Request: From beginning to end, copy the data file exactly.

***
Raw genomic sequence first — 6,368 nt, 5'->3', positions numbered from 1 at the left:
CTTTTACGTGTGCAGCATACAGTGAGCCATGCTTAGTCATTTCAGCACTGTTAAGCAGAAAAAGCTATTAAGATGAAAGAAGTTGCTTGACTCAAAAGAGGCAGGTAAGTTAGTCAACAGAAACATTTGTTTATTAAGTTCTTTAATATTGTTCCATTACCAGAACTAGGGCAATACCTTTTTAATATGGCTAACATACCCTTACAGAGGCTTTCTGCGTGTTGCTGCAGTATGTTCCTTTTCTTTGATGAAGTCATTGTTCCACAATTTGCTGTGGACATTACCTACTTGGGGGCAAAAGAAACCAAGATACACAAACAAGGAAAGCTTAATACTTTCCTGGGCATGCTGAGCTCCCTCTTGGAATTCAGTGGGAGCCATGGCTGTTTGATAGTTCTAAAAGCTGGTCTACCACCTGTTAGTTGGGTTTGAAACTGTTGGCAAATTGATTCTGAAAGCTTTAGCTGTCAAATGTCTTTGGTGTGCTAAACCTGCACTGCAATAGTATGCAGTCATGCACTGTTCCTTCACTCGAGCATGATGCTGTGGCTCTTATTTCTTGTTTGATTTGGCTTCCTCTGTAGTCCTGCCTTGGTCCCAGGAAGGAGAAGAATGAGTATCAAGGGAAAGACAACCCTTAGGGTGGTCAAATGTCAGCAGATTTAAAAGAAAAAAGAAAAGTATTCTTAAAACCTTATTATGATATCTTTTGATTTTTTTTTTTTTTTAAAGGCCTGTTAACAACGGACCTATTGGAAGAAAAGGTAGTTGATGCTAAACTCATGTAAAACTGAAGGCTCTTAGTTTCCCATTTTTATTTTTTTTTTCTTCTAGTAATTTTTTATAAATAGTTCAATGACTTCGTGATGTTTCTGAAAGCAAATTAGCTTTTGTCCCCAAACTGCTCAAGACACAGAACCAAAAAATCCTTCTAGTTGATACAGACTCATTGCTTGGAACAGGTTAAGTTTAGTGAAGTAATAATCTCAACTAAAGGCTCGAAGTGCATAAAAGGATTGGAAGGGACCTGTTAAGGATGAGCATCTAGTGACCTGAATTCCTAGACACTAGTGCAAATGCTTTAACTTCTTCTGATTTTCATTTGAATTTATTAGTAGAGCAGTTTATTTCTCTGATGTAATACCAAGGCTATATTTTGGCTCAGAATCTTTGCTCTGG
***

Raw genomic sequence first — 6,368 nt, 5'->3', positions numbered from 1 at the left:
CTTTTACGTGTGCAGCATACAGTGAGCCATGCTTAGTCATTTCAGCACTGTTAAGCAGAAAAAGCTATTAAGATGAAAGAAGTTGCTTGACTCAAAAGAGGCAGGTAAGTTAGTCAACAGAAACATTTGTTTATTAAGTTCTTTAATATTGTTCCATTACCAGAACTAGGGCAATACCTTTTTAATATGGCTAACATACCCTTACAGAGGCTTTCTGCGTGTTGCTGCAGTATGTTCCTTTTCTTTGATGAAGTCATTGTTCCACAATTTGCTGTGGACATTACCTACTTGGGGGCAAAAGAAACCAAGATACACAAACAAGGAAAGCTTAATACTTTCCTGGGCATGCTGAGCTCCCTCTTGGAATTCAGTGGGAGCCATGGCTGTTTGATAGTTCTAAAAGCTGGTCTACCACCTGTTAGTTGGGTTTGAAACTGTTGGCAAATTGATTCTGAAAGCTTTAGCTGTCAAATGTCTTTGGTGTGCTAAACCTGCACTGCAATAGTATGCAGTCATGCACTGTTCCTTCACTCGAGCATGATGCTGTGGCTCTTATTTCTTGTTTGATTTGGCTTCCTCTGTAGTCCTGCCTTGGTCCCAGGAAGGAGAAGAATGAGTATCAAGGGAAAGACAACCCTTAGGGTGGTCAAATGTCAGCAGATTTAAAAGAAAAAAGAAAAGTATTCTTAAAACCTTATTATGATATCTTTTGATTTTTTTTTTTTTTTAAAGGCCTGTTAACAACGGACCTATTGGAAGAAAAGGTAGTTGATGCTAAACTCATGTAAAACTGAAGGCTCTTAGTTTCCCATTTTTATTTTTTTTTTCTTCTAGTAATTTTTTATAAATAGTTCAATGACTTCGTGATGTTTCTGAAAGCAAATTAGCTTTTGTCCCCAAACTGCTCAAGACACAGAACCAAAAAATCCTTCTAGTTGATACAGACTCATTGCTTGGAACAGGTTAAGTTTAGTGAAGTAATAATCTCAACTAAAGGCTCGAAGTGCATAAAAGGATTGGAAGGGACCTGTTAAGGATGAGCATCTAGTGACCTGAATTCCTAGACACTAGTGCAAATGCTTTAACTTCTTCTGATTTTCATTTGAATTTATTAGTAGAGCAGTTTATTTCTCTGATGTAATACCAAGGCTATATTTTGGCTCAGAATCTTTGCTCTGG